But I think if done right and lit from many different perspectives, it can be a very interesting part of your game.
      The thing is... with a world with Reincarnation, staying alive isn't a necessity of life. If you die, you just come back to life later. And if your attempts to prolong a miserable existence cause you to be a terrible person, you get to do it all over again but worse next time around. Sure, you won't remember your past lives, but that's why you have divinely-inspired people telling you about them. You can't look back, but you can look forward, knowing that how you act now will affect how you live in the future. Also - there's a reason one of the virtues of the caste system emphasizes treating those of lower caste with dignity and respect - the lifetime of going through such a banal and desperate existence (But critical to the function of society) is punishment enough for one's misdeeds in a past life, and those who disrespect and make the life of the lower castes even harder will find themselves living such a life next time around. Actions have consequences that can't be escaped by simply stopping living.

      But, the views in that post do explain WHY there are so many people that continue to have and live terrible lives.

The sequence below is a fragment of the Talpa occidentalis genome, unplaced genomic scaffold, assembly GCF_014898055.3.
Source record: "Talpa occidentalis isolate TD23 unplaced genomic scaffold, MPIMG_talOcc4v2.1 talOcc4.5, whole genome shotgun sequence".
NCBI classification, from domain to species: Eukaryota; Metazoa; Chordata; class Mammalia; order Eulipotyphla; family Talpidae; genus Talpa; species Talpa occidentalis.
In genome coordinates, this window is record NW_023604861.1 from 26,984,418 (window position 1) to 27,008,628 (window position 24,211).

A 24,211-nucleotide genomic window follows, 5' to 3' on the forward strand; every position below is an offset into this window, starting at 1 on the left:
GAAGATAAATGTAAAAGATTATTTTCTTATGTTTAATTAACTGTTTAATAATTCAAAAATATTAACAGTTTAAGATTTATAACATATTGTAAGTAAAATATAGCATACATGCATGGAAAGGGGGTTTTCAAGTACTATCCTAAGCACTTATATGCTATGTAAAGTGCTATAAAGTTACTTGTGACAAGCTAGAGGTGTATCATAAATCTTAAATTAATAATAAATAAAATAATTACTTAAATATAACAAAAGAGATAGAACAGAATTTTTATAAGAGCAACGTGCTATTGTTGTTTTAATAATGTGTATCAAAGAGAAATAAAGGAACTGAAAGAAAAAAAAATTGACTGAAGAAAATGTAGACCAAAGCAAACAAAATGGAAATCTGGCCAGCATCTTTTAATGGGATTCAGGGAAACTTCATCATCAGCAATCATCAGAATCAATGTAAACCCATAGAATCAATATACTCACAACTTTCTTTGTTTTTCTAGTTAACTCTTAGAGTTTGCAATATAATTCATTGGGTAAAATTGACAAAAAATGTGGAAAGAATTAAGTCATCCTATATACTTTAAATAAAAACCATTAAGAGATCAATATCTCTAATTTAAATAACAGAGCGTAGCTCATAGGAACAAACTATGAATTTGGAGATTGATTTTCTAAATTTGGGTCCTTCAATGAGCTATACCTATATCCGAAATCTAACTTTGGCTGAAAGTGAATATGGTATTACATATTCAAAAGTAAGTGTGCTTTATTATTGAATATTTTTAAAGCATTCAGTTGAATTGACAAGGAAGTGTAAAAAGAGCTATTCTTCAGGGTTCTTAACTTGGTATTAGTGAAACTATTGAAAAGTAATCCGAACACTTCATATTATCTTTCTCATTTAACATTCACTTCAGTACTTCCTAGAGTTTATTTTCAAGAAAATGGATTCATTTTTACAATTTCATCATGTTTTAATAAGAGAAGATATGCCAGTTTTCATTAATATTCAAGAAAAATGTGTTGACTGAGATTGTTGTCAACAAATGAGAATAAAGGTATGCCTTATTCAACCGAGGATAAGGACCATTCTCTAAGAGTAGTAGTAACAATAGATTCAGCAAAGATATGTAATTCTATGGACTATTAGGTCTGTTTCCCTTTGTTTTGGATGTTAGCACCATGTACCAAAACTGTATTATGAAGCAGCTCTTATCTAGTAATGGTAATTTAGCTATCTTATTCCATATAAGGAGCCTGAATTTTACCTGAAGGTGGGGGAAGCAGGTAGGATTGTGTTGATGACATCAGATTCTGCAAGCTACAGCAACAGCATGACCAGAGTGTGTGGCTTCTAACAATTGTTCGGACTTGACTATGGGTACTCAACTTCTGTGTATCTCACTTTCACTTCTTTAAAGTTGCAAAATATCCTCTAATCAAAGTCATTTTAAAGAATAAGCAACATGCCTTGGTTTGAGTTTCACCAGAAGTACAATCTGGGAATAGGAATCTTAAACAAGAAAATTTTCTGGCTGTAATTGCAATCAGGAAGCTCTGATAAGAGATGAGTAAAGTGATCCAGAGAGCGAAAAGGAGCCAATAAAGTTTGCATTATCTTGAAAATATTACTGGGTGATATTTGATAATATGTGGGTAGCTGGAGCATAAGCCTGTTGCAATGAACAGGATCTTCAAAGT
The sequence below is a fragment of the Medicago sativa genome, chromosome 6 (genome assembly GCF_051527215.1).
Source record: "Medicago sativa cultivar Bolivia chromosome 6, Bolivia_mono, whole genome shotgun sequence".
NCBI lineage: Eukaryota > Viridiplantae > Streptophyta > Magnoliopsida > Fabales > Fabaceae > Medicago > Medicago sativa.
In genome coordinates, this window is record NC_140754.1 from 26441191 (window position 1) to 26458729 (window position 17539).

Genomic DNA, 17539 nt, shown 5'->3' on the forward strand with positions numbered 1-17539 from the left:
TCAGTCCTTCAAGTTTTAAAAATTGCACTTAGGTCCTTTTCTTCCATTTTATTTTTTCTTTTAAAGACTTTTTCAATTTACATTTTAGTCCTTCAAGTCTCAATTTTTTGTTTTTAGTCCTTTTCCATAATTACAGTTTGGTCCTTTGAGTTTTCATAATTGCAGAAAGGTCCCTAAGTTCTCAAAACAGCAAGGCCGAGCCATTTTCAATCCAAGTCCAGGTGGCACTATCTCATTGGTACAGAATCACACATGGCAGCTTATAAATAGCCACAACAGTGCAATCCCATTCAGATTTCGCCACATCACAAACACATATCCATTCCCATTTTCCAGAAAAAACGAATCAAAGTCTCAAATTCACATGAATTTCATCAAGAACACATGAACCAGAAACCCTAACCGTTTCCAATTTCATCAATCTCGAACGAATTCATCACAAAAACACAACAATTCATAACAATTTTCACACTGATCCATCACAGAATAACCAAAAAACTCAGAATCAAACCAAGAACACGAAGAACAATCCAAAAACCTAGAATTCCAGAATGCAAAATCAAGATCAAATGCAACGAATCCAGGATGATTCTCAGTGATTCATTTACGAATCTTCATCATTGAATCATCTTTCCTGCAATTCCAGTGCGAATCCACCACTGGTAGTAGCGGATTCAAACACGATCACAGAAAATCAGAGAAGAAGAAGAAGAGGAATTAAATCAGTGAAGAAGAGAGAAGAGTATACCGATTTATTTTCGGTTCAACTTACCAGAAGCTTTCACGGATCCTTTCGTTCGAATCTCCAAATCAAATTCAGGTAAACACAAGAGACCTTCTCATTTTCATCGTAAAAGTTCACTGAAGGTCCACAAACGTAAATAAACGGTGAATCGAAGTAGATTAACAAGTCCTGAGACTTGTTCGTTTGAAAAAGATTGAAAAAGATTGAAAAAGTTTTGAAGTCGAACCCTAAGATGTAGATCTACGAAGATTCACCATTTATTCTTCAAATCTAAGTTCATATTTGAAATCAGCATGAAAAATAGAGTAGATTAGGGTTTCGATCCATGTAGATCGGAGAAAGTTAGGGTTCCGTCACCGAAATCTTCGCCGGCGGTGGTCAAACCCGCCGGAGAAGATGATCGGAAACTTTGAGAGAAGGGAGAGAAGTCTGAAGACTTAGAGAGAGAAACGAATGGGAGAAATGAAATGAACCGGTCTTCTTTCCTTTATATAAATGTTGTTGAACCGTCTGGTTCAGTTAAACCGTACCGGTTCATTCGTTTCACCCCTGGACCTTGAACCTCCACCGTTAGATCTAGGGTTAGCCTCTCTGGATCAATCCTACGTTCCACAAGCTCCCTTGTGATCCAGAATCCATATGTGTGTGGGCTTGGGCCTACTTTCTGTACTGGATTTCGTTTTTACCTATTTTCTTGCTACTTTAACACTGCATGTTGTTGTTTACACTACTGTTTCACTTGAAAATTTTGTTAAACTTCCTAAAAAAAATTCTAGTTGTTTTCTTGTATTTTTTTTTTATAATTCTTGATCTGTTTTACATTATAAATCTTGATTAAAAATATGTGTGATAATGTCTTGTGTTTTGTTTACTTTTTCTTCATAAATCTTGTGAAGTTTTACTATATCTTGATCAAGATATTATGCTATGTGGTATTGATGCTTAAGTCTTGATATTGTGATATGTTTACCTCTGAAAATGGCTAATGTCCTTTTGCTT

When people die in the Caste/reincarnation system, they just reroll a new character.
      I think its possible to reject the notion of caste system as being a good or healthy thing and yet still run an RPG where such a social hierarchy exists. When I used to run the old Chaosium Call of Cthulhu RPG, I made it a point to use the racism and sexism of the historical era as a tool for highlighting how destructive and frustrating discrimination can be. AS a GM you can totally create stories that hammer home how bad a Caste system can be, especially for the under-privileged. Most works of fantasy are rampant with class structuring. Any time you have royalty, you have a class system.

      Western Culture is usually just fine with nobility. We're comfortable with that kind of class separation because for us it happened so long ago that few of us have family stories that relate the problems of Feudal Europe. On the other hand, racism is still something we struggle with and so its more personal. If the horrors of a Caste system are more personal to you, this game presents the opportunity to play with the injustice that can occur. You could even do a long term story line where, for instance, the players are caught up in a plot that shows the Caste system was not introduced because the Mahist Faith of the Devabhánu were instructed by the Devah, but as an overall plot to control and drive society. There is a lot of very awesome story potential when you begin to play with the underpinnings of society.